Reviews for Christinas Ghost

by Betty Ren Wright

School Library Journal
(c) Copyright Library Journals LLC, a wholly owned subsidiary of Media Source, Inc. No redistribution permitted.

Gr 4-6 Ten-year-old Christina is staying at a gloomy old house in the country where her Uncle Ralph is house-sitting. When she repeatedly sees the ghostly figure of a small boy, she investigates. Christina discovers that 30 years ago, the boy, Russell Charles, and his tutor, Thomas Dixon, were murdered because of some rare stamps Dixon had stolen. Christina and Uncle Ralph decide to find the missing stamps and lay the ghosts to rest. The plot is well-constructed and moves quickly. The ghosts are convincing, as Wright conveys the wistfulness of the boy and the terrifying presence of Dixon without turning them into caricatures of human beings. The climactic scene in which Christina and Uncle Ralph find the stamps and flee the house pursued by the vengeful Dixon is sure to have readers on the edge of their seats. The mystery is a bit pat; one visit to a newspaper office reveals the facts of the murder, and the conclusion that finding the stamps will lay the ghosts to rest is produced out of thin air and not based on either clues or deduction. However, the side plot concerning the evolving relationship between Christina, who is uncomfortable with her bachelor uncle, and her uncle, who does not seem to care much for Christina, is well handled. Although not as tense and suspenseful as Wright's The Dollhouse Murders (Holiday, 1983), this will nicely fill the request for ``a good scary ghost story, please.'' Lisa Smith, Cold Spring Harbor Library, N . Y . (c) Copyright 2010. Library Journals LLC, a wholly owned subsidiary of Media Source, Inc. No redistribution permitted.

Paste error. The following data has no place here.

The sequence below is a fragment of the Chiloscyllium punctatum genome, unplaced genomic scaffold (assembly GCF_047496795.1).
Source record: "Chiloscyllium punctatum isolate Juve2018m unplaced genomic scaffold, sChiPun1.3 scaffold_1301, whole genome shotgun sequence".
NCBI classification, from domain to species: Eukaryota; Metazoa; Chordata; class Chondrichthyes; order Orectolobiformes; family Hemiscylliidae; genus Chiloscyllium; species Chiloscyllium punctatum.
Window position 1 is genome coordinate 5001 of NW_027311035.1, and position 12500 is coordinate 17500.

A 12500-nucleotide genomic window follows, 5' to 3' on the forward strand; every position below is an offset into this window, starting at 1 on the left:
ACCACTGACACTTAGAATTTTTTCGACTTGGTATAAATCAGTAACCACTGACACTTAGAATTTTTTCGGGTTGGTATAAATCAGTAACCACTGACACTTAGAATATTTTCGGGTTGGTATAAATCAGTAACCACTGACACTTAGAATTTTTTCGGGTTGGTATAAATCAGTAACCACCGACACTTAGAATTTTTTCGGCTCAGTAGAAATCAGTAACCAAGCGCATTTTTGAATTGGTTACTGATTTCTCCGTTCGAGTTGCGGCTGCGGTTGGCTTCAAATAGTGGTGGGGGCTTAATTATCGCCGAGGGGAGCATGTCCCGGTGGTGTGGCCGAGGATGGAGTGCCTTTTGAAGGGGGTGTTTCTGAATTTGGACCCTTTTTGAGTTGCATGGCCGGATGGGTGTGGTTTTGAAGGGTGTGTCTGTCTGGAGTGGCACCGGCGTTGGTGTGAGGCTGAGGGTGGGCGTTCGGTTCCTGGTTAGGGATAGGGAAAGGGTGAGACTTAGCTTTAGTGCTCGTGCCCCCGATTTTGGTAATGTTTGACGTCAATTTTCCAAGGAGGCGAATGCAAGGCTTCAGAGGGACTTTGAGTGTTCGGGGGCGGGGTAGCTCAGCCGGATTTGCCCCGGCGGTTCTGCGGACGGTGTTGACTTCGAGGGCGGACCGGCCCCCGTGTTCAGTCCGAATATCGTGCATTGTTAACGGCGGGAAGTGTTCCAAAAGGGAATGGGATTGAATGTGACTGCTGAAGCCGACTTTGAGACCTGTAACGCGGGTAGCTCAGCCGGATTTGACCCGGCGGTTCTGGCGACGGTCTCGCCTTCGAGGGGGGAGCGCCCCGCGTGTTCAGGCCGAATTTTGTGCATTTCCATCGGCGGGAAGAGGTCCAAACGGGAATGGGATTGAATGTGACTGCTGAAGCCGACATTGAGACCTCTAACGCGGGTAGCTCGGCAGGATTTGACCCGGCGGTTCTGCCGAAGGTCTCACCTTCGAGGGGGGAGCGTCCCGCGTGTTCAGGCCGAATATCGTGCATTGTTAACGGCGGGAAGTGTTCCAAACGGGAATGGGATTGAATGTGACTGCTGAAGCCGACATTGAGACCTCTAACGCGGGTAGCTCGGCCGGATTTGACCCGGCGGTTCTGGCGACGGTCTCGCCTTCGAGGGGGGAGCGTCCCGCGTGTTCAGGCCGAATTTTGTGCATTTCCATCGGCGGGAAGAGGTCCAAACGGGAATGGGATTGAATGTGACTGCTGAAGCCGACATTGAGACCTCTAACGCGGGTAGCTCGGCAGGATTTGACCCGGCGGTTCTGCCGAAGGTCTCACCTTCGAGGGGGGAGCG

School Library Journal
(c) Copyright Library Journals LLC, a wholly owned subsidiary of Media Source, Inc. No redistribution permitted.

Gr 3-6-Carol Jordan Stewart's expert narration adds distinction to Betty Wright's fairly routine but entertaining ghost story (Holiday, 1985). Stewart does a wonderful job of voicing Christina, a lonely girl forced to spend some time with her grumpy Uncle Ralph in an isolated mansion, and bringing gruff yet vulnerable Uncle Ralph to life. His exchanges with the riddle-loving Christina keep listeners hooked. The fast-moving story kicks into high gear when Christina sees a young boy in a blue sailor suit watching her swim. He vanishes, but she keeps spotting this fleeting mysterious figure, and speculates about him being a ghost. Some sleuthing leads to the discovery that the boy was Russell Charles, the victim of a crime committed in the mansion 30 years ago. To Christina's dismay, she discovers that the evil spirit responsible for his death is residing in the ice cold attic. Although it possesses many familiar elements (secret rooms, an unsolved crime), this ghost story will captivate young listeners. As Christina joins forces with her crusty uncle, Wright adds surprising poignancy to the family dynamics. And by introducing an ill-tempered small town newspaper editor who thinks women should not pursue careers, Wright adds a welcome commentary about sexism, helping Christina realize that she must defy traditional gender roles and embrace her inner girl-power. Stewart reads this formulaic story with heart and a surprising sense of humanity.-Brian E. Wilson, Evanston Public Library, IL (c) Copyright 2010. Library Journals LLC, a wholly owned subsidiary of Media Source, Inc. No redistribution permitted.


Book list
From Booklist, Copyright © American Library Association. Used with permission.

Gr. 4-6. A ghost boy materializes to ask Christina's aid in solving an old mystery. For another wraith tale see the author's Ghost beneath Our Feet.

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